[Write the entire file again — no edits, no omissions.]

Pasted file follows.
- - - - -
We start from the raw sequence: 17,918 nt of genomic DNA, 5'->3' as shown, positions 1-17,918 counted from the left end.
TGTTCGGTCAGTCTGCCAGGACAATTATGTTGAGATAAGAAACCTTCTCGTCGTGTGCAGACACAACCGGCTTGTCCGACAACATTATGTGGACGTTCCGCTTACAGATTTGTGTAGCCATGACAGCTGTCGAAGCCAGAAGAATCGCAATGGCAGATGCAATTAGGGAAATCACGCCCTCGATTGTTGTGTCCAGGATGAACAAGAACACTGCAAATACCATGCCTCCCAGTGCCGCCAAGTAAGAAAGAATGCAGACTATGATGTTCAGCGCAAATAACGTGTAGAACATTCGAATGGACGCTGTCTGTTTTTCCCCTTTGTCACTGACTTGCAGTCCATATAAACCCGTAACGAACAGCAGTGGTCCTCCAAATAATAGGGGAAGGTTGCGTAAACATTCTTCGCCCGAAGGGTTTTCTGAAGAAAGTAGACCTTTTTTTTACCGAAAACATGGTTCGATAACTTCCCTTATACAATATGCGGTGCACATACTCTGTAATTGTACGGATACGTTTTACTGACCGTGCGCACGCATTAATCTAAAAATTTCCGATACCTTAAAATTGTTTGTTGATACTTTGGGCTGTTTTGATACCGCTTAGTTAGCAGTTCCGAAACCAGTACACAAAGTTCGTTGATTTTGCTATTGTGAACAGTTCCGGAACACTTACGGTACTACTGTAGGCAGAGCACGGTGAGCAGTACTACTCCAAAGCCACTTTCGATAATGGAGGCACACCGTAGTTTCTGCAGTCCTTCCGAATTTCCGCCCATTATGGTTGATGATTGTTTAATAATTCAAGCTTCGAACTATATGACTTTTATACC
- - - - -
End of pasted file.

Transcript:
We start from the raw sequence: 17,918 nt of genomic DNA, 5'->3' as shown, positions 1-17,918 counted from the left end.
TGTTCGGTCAGTCTGCCAGGACAATTATGTTGAGATAAGAAACCTTCTCGTCGTGTGCAGACACAACCGGCTTGTCCGACAACATTATGTGGACGTTCCGCTTACAGATTTGTGTAGCCATGACAGCTGTCGAAGCCAGAAGAATCGCAATGGCAGATGCAATTAGGGAAATCACGCCCTCGATTGTTGTGTCCAGGATGAACAAGAACACTGCAAATACCATGCCTCCCAGTGCCGCCAAGTAAGAAAGAATGCAGACTATGATGTTCAGCGCAAATAACGTGTAGAACATTCGAATGGACGCTGTCTGTTTTTCCCCTTTGTCACTGACTTGCAGTCCATATAAACCCGTAACGAACAGCAGTGGTCCTCCAAATAATAGGGGAAGGTTGCGTAAACATTCTTCGCCCGAAGGGTTTTCTGAAGAAAGTAGACCTTTTTTTTACCGAAAACATGGTTCGATAACTTCCCTTATACAATATGCGGTGCACATACTCTGTAATTGTACGGATACGTTTTACTGACCGTGCGCACGCATTAATCTAAAAATTTCCGATACCTTAAAATTGTTTGTTGATACTTTGGGCTGTTTTGATACCGCTTAGTTAGCAGTTCCGAAACCAGTACACAAAGTTCGTTGATTTTGCTATTGTGAACAGTTCCGGAACACTTACGGTACTACTGTAGGCAGAGCACGGTGAGCAGTACTACTCCAAAGCCACTTTCGATAATGGAGGCACACCGTAGTTTCTGCAGTCCTTCCGAATTTCCGCCCATTATGGTTGATGATTGTTTAATAATTCAAGCTTCGAACTATATGACTTTTATACC